Understanding Turkish Wines through the ‘Body’ Analogy

“Body” strikes one as a strange word to use to describe a liquid. One thinks of body as something solid. However, one [of the many!] definition describes it as the “consistency, denseness, or richness” of a substance. And it is that definition we mean when we talk about the “body” of a wine. Body is how wine feels in your mouth.

Like a human has different parts that make up the physical body, so too does wine have different parts that make up its body. It’s not arms, legs, organs, and such of course. For wine, it is:

  • Alcohol
  • Sugar
  • Tannin
  • Extract
  • Winemaking choices (malolactic conversion, oak ageing, etc)
  • Grape variety

All of these things affect how dense or rich a wine feels in your mouth. Wines with higher alcohol or sugar content can feel heavier and even thicker in your mouth. Tannins, which come from grape skins, seeds, and stems, add texture and weight to wine. Imagine them akin to muscles in a person. The more muscled the person the stronger (and often larger) he/she is. Same with wine. The more tannins, the fuller the body.

Extraction is a winemaking process, usually applied to black grapes or when making skin-contact white wines (aka “amber” or “orange” wines). The process is pretty much what it sounds like. The winemaker is trying to extract color and flavor from the grape skin. Think of extraction, which happens during maceration, like brewing tea. The longer the skins sit in contact with the juice, the more color and flavor gets pulled out. And the more color and flavor that come out of the skin, the fuller bodied the wine will be.

Winemaking choices also add to the final body weight of a wine. Malolactic conversion, during which malic acid (think green apples) converts to lactic acid (think milk) happens in almost all red wines and sometimes in white wines. Malic acid is thin, bright, even sharp (like those green apples) so if a winemaker wants a lighter-bodied wine he/she will stop malolactic conversion from happening. But, if the goal is a richer, heavier wine, then the process can add weight to the end wine. Ageing wine in oak vessels also helps soften the edges on wine and adds to their weight.

Wine language may often seem ridiculous. Sometimes people use descriptions that are difficult to relate to. Wet stone? Cut garden hose? Tar? Mineral? When did you last taste those things? I, myself have used some of the descriptions before. In many cases, wine people are not trying to be pretentious. However, trying to capture the often-ephemeral flavors and feelings of wine lead us down some pretty odd linguistic paths. So, if the above description of body in wine didn’t do it for you, try this experiment.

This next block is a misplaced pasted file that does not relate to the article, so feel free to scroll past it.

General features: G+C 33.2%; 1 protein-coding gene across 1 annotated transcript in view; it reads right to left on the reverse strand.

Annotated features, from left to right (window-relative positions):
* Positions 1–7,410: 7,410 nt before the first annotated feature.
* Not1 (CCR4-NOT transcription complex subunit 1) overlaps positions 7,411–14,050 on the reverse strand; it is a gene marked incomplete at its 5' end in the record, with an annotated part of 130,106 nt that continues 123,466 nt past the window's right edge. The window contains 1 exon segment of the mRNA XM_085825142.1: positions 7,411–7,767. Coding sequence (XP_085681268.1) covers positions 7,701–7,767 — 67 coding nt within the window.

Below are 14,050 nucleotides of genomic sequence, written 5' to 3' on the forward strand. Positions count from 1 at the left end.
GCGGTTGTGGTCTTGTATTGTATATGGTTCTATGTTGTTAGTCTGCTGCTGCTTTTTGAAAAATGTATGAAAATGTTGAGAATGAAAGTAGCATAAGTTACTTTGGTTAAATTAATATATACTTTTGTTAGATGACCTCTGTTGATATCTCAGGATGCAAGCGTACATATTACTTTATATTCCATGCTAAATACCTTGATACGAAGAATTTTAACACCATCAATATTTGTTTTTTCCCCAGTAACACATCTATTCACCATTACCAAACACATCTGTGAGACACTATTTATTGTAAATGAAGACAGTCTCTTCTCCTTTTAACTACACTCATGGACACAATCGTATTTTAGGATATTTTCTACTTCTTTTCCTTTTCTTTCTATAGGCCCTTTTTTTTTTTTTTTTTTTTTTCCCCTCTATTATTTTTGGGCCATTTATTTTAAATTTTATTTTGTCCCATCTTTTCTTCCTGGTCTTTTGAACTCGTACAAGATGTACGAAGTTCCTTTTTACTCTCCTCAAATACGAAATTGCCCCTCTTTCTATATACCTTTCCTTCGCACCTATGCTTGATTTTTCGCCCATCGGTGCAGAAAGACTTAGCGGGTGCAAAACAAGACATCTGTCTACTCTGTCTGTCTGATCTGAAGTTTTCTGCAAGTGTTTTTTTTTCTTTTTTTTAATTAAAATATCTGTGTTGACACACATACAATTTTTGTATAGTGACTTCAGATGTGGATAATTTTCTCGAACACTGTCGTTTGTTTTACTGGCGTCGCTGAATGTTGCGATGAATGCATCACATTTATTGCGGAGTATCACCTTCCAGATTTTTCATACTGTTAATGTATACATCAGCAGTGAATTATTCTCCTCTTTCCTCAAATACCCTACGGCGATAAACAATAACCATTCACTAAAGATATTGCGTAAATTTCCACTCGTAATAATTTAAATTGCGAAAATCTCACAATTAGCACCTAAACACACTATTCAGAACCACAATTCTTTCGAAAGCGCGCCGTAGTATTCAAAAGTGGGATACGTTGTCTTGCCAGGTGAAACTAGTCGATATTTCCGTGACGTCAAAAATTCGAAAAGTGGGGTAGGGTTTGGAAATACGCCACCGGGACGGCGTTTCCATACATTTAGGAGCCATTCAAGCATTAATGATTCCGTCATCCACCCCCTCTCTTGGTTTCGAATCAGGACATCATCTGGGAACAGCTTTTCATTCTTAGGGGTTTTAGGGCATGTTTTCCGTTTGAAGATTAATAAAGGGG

Pour yourself a few glasses of milk. Seriously. One glass of low-fat milk, one full-fat, and one glass of heavy cream. Look at the way they are in the glass. The low-fat milk might as well be water, but the cream coats the glass and clings to the inside. Then taste them. The low-fat milk has some flavor, but it isn’t very intense. The full-fat milk has more flavor and texture. But the cream has the most flavor and texture or all of them.

Think about wine body like that with light-bodied wines being the low-fat milk and so on.

Turkish Grapes and Body

Okay, so now we know what body in wine is. How do we know where the various Turkish grapes fall in this light, medium, full-bodied spectrum? There is one aspect of body that we have not discussed yet and that is the grape variety itself. By their nature, some grapes will simply produce a lighter or fuller-bodied wine regardless of how much extraction or what winemaking processes are used.

The black wine grapes in Turkey cover the full spectrum from full-bodied and ferociously tannic to chillable and quaffable light-bodied wines.

  • Acıkara | 10/10
  • Boğazkere | 10/10
  • Karalahana | 9/10
  • Adakarası  | 8/10
  • Öküzgözü  | 8/10
  • Barburi | 7/10
  • Kalecik Karası | 7/10
  • Karasakız | 6/10
  • Papazkarası | 6/10
  • Patkara | 6/10
  • Fersun | 5/10
  • Karaoğlan | 5/10
  • Kösetevek | 5/10
  • Foça Karası | 4/10
  • Merzifon Karası | 4/10
  • Çal Karası | 4/10
  • Çakal Üzümü | 3/10

Remember that body is not something that only red wines have. White wines, while they may never feel as full as many red wines, have their own spectrum.

  • Kerküş | 5/5
  • Mazrona | 5/5
  • Çavuş | 4/5
  • Gök | 4/5
  • Hasandede | 3/5
  • Narince | 3/5
  • Sultaniye | 3/5
  • Kolorko | 2/5
  • Narınç | 2/5
  • Sıdalan | 2/5
  • Sungurlu | 2/5
  • Yapıncak | 2/5
  • Aküzüm | 1/5
  • Emir | 1/5
  • Fesleğen | 1/5
  • Vasilaki | 1/5

The next time you find a Turkish wine, hopefully you will have a better idea of what exactly to expect from what’s in the bottle! If you are curious about the grapes themselves, there are infographics for those too! Check them out on The Quicky Cork website!

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Hasan Saltik

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